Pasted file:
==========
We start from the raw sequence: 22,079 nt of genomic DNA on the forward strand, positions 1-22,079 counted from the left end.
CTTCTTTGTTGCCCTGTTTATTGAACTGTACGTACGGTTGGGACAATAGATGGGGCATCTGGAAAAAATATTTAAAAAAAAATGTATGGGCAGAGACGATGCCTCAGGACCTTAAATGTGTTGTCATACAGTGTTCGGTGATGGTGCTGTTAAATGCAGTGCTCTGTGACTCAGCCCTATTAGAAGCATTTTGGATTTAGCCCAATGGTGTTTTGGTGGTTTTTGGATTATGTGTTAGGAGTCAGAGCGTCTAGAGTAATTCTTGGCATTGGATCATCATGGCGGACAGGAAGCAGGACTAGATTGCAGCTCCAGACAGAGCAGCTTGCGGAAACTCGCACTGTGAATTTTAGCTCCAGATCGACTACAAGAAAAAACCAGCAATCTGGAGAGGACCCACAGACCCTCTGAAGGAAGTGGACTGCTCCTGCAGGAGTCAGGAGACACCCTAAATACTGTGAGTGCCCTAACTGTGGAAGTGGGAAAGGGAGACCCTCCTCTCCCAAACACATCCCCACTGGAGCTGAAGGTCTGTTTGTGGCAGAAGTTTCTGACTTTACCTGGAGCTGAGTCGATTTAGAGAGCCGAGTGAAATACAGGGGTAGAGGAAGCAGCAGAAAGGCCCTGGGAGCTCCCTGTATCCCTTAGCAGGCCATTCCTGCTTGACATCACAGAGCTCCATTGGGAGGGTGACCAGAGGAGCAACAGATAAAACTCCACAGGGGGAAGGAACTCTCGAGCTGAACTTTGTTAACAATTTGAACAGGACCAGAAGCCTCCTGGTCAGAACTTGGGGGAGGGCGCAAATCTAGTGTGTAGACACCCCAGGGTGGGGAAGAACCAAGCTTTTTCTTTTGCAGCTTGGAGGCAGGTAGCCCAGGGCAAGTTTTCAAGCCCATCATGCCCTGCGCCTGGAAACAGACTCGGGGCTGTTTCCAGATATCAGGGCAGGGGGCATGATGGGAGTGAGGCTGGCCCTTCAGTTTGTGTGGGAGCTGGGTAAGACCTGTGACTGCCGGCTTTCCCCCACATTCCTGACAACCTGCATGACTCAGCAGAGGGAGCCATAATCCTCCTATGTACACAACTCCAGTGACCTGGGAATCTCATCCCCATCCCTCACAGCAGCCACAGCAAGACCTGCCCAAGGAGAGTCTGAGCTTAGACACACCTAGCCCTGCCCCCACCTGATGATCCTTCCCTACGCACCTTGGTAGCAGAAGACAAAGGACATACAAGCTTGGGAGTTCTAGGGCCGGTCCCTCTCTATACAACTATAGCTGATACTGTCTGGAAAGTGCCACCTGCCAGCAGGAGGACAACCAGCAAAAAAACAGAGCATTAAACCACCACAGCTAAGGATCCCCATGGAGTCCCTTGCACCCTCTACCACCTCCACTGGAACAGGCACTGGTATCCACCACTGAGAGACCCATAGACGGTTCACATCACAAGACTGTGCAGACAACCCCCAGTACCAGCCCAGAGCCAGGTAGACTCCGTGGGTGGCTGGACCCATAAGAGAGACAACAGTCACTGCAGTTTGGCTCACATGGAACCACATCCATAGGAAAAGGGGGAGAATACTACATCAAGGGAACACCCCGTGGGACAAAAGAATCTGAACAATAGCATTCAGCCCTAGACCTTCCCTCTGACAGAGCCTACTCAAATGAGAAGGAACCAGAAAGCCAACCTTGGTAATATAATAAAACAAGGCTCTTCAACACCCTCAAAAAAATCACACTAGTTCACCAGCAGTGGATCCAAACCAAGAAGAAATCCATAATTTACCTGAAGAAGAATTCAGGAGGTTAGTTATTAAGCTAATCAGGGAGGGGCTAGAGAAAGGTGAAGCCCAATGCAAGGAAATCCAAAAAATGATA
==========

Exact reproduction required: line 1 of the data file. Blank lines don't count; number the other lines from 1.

We start from the raw sequence: 22,079 nt of genomic DNA on the forward strand, positions 1-22,079 counted from the left end.